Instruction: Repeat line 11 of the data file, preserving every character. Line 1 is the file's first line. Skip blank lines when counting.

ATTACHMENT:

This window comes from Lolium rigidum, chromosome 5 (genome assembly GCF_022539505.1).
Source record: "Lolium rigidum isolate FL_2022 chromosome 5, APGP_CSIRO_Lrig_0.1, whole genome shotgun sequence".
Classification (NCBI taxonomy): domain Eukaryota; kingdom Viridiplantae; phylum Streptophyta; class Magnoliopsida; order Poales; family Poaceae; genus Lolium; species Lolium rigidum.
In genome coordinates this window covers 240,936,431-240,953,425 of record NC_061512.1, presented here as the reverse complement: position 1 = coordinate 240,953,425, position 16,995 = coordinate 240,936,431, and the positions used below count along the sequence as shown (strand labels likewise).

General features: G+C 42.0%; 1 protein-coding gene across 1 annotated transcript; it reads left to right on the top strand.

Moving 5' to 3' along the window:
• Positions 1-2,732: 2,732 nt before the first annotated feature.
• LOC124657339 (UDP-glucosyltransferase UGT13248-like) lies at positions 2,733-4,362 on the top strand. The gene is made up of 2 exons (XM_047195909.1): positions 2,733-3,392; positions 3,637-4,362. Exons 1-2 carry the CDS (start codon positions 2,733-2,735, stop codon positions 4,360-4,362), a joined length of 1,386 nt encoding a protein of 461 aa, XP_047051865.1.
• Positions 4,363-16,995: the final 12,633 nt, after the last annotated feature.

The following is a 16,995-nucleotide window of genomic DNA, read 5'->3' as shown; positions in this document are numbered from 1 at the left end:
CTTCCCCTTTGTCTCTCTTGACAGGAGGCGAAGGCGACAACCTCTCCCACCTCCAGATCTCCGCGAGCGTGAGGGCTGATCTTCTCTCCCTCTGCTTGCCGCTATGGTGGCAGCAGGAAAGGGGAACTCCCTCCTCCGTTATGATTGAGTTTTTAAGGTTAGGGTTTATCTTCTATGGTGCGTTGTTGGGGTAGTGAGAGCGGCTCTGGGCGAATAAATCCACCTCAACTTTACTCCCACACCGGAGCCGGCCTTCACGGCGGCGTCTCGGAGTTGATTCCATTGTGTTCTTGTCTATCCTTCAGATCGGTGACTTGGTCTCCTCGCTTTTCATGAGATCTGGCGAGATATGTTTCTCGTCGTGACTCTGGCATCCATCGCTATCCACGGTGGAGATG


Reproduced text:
CTTCCCCTTTGTCTCTCTTGACAGGAGGCGAAGGCGACAACCTCTCCCACCTCCAGATCTCCGCGAGCGTGAGGGCTGATCTTCTCTCCCTCTGCTTGCCGCTATGGTGGCAGCAGGAAAGGGGAACTCCCTCCTCCGTTATGATTGAGTTTTTAAGGTTAGGGTTTATCTTCTATGGTGCGTTGTTGGGGTAGTGAGAGCGGCTCTGGGCGAATAAATCCACCTCAACTTTACTCCCACACCGGAGCCGGCCTTCACGGCGGCGTCTCGGAGTTGATTCCATTGTGTTCTTGTCTATCCTTCAGATCGGTGACTTGGTCTCCTCGCTTTTCATGAGATCTGGCGAGATATGTTTCTCGTCGTGACTCTGGCATCCATCGCTATCCACGGTGGAGATG